Our Opinion: It’s official: State manual returning to print
Friday, March 7, 2014
Count us among Missourians who are delighted the state’s official manual, the “Blue Book,” is returning to print.
Through a partnership with the Missouri Press Association (MPA), a printed version of the 2013-14 manual will be produced. The announcement was made Tuesday by Secretary of State Jason Kander.
As a result of a legislative effort to save the state money, and fueled by an argument that everybody has Internet access, the manual has been available only online since 2011.
The Blue Book is the “go-to” manual for information pertaining to state government. It outlines the procedures and personnel in: the executive, legislative and judicial branches; state agencies; and boards and commissions. It also includes information about Missouri history, elections, organizations and more.
The manual is a much-used resource for journalists, but we believe it also is useful for anyone — particularly capital city residents — interested in state government.
Our collection of printed manuals, with some missing volumes, dates to 1909.
The manual earned its nickname because its cover traditionally has been blue. The most long-standing exception occurred during most of former Secretary of State James Kirkpatrick’s tenure. Kirkpatrick, who served from 1965-85, saluted his Irish heritage by publishing the book in green in the 1969-70, 1973-74 and 1977-84 editions. He deviated on two occasions, publishing the 1971-72 edition in black and gold to honor the University of Missouri and the 1975-76 manual in red, white and blue to commemorate the nation’s bicentennial.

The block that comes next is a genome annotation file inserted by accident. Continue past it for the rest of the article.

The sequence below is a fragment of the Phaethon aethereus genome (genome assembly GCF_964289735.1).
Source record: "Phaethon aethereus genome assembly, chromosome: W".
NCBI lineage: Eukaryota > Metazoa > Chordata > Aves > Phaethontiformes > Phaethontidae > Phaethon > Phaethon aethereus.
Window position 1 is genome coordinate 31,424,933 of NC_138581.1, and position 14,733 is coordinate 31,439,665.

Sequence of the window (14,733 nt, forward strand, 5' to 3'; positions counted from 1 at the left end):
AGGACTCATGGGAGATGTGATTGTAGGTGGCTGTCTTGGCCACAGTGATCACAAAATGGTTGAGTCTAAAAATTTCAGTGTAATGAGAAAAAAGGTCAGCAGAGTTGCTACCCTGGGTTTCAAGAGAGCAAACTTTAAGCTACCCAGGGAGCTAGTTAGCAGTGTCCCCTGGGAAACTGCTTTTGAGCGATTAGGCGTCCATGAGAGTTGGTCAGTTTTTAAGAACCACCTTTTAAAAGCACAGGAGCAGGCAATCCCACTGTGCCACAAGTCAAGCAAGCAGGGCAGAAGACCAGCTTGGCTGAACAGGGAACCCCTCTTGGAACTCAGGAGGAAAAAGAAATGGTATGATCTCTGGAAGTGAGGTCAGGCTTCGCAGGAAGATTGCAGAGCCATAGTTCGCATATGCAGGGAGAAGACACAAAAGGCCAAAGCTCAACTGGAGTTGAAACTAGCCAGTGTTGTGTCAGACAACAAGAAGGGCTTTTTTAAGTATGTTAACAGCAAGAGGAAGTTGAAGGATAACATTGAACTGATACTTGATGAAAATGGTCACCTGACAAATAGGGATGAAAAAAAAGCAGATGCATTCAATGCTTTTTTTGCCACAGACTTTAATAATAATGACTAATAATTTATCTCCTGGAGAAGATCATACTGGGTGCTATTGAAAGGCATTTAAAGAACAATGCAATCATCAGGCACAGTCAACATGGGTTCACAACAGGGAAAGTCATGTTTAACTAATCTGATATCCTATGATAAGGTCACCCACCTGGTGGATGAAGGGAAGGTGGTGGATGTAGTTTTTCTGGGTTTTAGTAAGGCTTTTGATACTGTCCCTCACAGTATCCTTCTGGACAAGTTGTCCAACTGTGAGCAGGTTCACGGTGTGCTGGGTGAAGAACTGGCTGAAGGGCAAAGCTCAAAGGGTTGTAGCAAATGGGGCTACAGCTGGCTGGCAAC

The only other deviation from the traditional blue occurred in the 1993-94 edition when Secretary of State Judi Moriarty selected a mauve color.
MPA Executive Director Doug Crews acknowledged the practical and historical value of a printed state manual.
“We look forward to putting this comprehensive resource back into print,” he said. “Interacting with elected officials and government agencies is vastly easier with a Blue Book at your fingertips.”
He also referenced the volume’s role documenting the state’s history for future generations when he said: “One hundred years from now, a Blue Book on the shelf will still be easily retrievable and readable.”
We believe the abiding interest in history among Missouri and Jefferson City residents extends to restoration of a printed version of the Official State Manual.
And we look forward to adding it to our collection.
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